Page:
• Section 172 of the UK Companies Act imposes a duty to promote the success of the company) requires that directors act in good faith to promote the success of members as a whole and in doing so have regard to (amongst other matters) the long-term, interests of employees, relationships with customers, suppliers and others, impact on environment, reputation of the business and fairness.
      • New laws will require companies (the threshold still to be set) to report on how they have fulfilled this duty. Most likely, this will apply to firms with >1,000 employees, and be included in the Strategic Report.
    2. Employee engagement mechanism: The FRC will be invited to consult on a new Code principle strengthening the voice of employees and other non-shareholder interests at board level. This will include a Code principle requiring companies to adopt, on a ‘comply or explain’ basis, one of three employee engagement mechanisms:
      • a designated non-executive director;
      • a formal employee advisory council; or
      • a director from the workforce.
    3. Practical guidance on engagement: The government will ask the Institute of Chartered Secretaries and Administrators and the Investment Association to publish joint guidance on practical ways in which companies can engage with their employees and other stakeholders at board level.

    4. Practical guidance on section 172 directors’ duty: The government will invite the GC100 (ie FTSE 100 general counsels) to publish new advice and guidance on the practical interpretation of the directors’ duties in section 172 of the Companies Act 2006.

    3. Corporate governance in large privately-held firms

    1. Voluntary code for large pty: The government will invite the FRC to work with the Institute of Directors and others to develop a voluntary set of corporate governance principles for large private companies.

    2. Disclosure of corporate governance arrangements: New legislation will require all companies of a significant size are to disclose their corporate governance arrangements in their Directors’ Report and on their website, including whether they follow any formal governance code.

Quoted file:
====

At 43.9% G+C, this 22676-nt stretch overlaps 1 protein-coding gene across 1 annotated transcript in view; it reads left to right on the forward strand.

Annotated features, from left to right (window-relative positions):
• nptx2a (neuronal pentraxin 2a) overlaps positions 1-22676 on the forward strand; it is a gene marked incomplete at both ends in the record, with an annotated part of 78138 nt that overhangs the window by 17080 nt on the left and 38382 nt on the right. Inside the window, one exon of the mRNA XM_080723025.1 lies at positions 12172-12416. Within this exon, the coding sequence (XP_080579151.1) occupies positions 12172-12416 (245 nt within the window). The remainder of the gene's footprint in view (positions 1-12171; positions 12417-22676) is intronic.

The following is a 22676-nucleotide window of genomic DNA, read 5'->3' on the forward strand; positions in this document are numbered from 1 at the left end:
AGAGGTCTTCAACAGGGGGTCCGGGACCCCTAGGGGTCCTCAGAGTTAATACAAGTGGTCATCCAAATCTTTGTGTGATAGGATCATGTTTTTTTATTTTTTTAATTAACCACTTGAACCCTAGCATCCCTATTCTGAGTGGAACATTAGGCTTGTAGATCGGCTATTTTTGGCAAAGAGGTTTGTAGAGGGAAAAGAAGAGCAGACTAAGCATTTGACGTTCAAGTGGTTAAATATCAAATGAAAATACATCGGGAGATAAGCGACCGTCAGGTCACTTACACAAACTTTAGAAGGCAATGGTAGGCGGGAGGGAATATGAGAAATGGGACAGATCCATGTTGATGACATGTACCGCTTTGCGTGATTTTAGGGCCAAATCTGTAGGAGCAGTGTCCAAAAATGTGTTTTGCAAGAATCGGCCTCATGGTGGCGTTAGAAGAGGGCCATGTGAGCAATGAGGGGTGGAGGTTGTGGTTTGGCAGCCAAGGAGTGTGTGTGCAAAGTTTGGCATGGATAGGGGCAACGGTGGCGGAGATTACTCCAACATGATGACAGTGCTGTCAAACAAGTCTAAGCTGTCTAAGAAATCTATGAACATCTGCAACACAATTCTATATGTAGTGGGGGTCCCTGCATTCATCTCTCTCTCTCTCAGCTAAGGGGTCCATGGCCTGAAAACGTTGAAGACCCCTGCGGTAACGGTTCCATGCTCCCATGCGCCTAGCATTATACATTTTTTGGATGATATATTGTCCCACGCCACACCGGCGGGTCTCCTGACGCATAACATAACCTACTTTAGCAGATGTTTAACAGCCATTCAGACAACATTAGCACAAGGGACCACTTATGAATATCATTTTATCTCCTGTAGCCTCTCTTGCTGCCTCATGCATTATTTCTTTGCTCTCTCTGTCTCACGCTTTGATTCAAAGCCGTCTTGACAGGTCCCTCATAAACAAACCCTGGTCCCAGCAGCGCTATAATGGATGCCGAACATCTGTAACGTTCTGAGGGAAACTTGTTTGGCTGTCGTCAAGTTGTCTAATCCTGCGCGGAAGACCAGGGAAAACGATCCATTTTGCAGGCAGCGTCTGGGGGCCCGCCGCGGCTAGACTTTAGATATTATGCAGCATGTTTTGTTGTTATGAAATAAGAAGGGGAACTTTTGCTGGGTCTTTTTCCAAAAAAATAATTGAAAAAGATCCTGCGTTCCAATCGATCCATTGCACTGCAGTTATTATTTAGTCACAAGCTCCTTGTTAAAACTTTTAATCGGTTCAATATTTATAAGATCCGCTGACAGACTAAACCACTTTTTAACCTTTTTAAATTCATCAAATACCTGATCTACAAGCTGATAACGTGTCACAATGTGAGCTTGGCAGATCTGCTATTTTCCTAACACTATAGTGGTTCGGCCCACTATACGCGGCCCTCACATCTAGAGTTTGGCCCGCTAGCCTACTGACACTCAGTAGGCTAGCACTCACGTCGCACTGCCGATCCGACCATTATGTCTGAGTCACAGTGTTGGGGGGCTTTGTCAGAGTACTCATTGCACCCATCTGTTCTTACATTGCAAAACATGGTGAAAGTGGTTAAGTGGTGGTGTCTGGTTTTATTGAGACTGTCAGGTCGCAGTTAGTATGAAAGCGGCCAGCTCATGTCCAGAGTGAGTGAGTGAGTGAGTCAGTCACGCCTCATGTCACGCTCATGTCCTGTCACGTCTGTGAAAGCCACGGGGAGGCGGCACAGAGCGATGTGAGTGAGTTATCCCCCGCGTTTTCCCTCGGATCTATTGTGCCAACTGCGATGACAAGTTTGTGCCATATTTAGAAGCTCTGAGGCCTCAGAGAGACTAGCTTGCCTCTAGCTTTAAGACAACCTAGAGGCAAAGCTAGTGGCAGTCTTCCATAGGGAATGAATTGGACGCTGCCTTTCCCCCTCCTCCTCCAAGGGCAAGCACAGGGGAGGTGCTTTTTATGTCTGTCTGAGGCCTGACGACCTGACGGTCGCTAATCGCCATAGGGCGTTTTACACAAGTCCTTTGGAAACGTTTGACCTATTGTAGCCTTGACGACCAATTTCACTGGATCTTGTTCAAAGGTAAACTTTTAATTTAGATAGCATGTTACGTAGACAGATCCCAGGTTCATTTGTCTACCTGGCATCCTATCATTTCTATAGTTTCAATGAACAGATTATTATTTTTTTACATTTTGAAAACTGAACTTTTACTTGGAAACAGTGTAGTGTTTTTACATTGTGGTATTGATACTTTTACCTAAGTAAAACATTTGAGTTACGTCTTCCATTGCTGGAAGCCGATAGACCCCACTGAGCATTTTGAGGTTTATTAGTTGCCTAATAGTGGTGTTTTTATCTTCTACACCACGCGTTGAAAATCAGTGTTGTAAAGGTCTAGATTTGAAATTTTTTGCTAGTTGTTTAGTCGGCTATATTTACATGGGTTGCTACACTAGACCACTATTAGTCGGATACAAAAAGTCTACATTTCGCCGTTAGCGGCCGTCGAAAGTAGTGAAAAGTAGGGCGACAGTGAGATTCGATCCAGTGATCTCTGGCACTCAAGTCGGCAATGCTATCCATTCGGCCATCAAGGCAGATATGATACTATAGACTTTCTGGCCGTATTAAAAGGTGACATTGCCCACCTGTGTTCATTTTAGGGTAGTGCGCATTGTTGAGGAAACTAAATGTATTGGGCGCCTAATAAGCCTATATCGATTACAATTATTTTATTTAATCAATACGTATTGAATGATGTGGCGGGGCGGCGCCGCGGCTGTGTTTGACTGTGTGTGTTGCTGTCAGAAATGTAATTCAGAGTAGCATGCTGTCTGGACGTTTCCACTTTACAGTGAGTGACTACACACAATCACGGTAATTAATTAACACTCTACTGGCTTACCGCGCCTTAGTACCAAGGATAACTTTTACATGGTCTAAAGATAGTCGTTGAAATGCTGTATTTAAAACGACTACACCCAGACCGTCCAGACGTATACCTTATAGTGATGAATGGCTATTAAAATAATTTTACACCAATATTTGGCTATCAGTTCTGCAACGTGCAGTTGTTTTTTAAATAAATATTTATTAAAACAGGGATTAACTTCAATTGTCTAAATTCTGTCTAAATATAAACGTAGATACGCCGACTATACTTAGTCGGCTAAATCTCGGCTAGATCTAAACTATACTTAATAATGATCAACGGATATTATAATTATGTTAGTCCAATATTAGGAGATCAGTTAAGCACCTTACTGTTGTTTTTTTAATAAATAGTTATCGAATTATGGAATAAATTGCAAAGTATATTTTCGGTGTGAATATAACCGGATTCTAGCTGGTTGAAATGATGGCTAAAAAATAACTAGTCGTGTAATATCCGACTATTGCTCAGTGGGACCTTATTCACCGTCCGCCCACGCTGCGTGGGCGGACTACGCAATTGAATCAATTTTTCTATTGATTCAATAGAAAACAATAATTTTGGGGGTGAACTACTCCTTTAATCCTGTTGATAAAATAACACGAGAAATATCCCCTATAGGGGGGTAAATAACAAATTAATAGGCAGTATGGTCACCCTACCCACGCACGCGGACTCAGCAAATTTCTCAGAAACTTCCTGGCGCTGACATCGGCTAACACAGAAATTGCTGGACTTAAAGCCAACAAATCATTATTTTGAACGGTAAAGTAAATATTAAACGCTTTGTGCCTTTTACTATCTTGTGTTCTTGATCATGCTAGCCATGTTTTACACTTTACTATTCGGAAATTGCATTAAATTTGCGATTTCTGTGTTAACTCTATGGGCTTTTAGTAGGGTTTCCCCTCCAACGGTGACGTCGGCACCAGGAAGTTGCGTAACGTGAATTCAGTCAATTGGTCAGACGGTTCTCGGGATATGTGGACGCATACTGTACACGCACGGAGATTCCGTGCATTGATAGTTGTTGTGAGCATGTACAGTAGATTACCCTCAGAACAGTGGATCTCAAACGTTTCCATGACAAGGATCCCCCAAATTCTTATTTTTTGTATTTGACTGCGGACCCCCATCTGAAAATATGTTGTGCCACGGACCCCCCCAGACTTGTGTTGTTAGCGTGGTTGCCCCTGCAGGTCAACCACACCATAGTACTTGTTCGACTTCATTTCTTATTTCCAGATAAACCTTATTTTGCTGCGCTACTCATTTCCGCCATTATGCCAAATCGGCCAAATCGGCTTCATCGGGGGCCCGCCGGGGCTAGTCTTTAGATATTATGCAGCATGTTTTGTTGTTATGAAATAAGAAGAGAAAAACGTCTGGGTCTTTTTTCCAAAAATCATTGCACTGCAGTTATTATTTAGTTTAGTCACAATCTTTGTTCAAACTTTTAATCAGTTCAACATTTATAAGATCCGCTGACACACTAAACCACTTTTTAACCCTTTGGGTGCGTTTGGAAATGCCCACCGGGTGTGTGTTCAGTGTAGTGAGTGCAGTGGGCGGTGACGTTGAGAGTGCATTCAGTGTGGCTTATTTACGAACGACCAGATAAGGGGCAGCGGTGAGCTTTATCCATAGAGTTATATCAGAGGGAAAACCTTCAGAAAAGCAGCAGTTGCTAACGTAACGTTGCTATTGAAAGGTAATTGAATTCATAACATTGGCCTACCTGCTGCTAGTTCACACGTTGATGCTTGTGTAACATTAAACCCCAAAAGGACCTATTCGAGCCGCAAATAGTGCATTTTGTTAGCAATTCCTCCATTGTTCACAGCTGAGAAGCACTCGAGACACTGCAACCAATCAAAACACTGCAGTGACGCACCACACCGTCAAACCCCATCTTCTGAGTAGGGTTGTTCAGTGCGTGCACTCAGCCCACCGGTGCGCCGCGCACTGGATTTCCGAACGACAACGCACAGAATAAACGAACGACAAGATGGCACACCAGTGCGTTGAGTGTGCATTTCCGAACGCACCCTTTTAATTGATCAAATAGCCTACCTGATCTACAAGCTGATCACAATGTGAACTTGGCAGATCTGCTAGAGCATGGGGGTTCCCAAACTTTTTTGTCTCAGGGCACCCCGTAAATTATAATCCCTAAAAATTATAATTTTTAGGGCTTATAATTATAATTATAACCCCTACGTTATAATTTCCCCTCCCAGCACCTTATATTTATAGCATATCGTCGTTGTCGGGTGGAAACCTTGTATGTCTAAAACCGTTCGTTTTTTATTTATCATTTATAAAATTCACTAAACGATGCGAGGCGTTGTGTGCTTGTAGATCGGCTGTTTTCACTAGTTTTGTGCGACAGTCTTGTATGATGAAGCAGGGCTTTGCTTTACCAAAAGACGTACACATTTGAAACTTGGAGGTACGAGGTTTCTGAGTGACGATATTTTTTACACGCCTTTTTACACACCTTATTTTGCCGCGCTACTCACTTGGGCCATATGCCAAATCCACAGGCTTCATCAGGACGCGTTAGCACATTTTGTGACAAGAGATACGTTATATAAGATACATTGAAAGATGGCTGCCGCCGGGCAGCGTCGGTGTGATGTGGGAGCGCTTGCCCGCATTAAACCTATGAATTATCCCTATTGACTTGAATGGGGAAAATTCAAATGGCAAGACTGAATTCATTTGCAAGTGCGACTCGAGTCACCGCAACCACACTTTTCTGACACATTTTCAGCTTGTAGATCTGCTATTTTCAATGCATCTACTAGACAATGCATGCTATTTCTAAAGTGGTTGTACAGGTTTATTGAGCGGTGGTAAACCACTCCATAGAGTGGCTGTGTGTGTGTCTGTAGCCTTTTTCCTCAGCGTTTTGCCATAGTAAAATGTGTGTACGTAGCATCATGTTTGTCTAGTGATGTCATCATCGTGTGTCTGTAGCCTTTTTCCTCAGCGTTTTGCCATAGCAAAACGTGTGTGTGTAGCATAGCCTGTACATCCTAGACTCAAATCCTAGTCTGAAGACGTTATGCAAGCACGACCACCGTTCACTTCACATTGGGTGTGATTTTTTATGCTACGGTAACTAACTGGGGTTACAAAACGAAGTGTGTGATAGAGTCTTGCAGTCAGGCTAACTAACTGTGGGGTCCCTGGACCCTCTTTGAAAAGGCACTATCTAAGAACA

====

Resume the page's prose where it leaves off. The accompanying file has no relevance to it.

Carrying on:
4. Other measures

    Regulator co-ordination in sanctioning directors: The FRC, the Financial Conduct Authority and the Insolvency Service are to conclude or revise letters of understanding with each other to ensure the most effective use of existing powers to sanction misbehaving directors and ensure the integrity of corporate governance reporting.

    5. Boardroom diversity

    Although not specifically canvassed in the Green Paper, the government responded to calls for greater action on board diversity by:

    1. Supporting the existing voluntary target of 33% female executives in FTSE100 firms and 33% female directors in FTSE 350 boards by 2020;

    2. Supporting voluntary targets for ethnic diversity on boards in principle (pending the outcome of the Parker review, currently recommending ‘one by 2021’ directors of colour on FTSE100 boards);

    3. Not supporting any further legislated reporting on diversity at this time. 

    The proposed reforms have received wide coverage, some criticising the dilution of proposals for worker representation and binding annual votes on executive remuneration and others arguing that new and potentially onerous reporting requirements (extending to private companies) will add to compliance costs without delivering real change. Reforms seen as ‘beefing up’ director duties and policing them have been generally welcomed. The Government intends to take forward its proposals by June 2018 and for the new requirements to apply to company reporting years commencing on or after that date.

    Latest news

    This is of of your complimentary pieces of content

    This is exclusive content.

    You have reached your limit for guest contents. The content you are trying to access is exclusive for AICD members. Please become a member for unlimited access.